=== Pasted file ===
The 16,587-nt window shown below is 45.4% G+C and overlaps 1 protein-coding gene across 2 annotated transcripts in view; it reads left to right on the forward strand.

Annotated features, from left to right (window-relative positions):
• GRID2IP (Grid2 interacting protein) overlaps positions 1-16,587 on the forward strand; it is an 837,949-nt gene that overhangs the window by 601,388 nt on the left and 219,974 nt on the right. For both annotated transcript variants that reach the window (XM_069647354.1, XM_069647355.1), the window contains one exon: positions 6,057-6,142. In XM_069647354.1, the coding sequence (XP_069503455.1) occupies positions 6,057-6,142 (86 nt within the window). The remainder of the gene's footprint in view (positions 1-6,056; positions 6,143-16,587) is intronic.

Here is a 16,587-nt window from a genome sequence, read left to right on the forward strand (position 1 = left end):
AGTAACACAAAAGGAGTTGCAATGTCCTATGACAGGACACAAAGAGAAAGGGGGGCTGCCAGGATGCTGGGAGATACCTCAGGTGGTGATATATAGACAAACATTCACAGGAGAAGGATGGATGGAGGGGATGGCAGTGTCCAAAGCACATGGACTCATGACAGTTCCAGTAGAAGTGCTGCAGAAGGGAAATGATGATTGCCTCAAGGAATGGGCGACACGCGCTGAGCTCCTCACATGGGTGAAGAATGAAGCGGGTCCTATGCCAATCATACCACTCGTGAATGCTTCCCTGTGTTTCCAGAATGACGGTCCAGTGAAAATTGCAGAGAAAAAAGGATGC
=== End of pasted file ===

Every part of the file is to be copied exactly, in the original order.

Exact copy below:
The 16,587-nt window shown below is 45.4% G+C and overlaps 1 protein-coding gene across 2 annotated transcripts in view; it reads left to right on the forward strand.

Annotated features, from left to right (window-relative positions):
• GRID2IP (Grid2 interacting protein) overlaps positions 1-16,587 on the forward strand; it is an 837,949-nt gene that overhangs the window by 601,388 nt on the left and 219,974 nt on the right. For both annotated transcript variants that reach the window (XM_069647354.1, XM_069647355.1), the window contains one exon: positions 6,057-6,142. In XM_069647354.1, the coding sequence (XP_069503455.1) occupies positions 6,057-6,142 (86 nt within the window). The remainder of the gene's footprint in view (positions 1-6,056; positions 6,143-16,587) is intronic.

Here is a 16,587-nt window from a genome sequence, read left to right on the forward strand (position 1 = left end):
AGTAACACAAAAGGAGTTGCAATGTCCTATGACAGGACACAAAGAGAAAGGGGGGCTGCCAGGATGCTGGGAGATACCTCAGGTGGTGATATATAGACAAACATTCACAGGAGAAGGATGGATGGAGGGGATGGCAGTGTCCAAAGCACATGGACTCATGACAGTTCCAGTAGAAGTGCTGCAGAAGGGAAATGATGATTGCCTCAAGGAATGGGCGACACGCGCTGAGCTCCTCACATGGGTGAAGAATGAAGCGGGTCCTATGCCAATCATACCACTCGTGAATGCTTCCCTGTGTTTCCAGAATGACGGTCCAGTGAAAATTGCAGAGAAAAAAGGATGC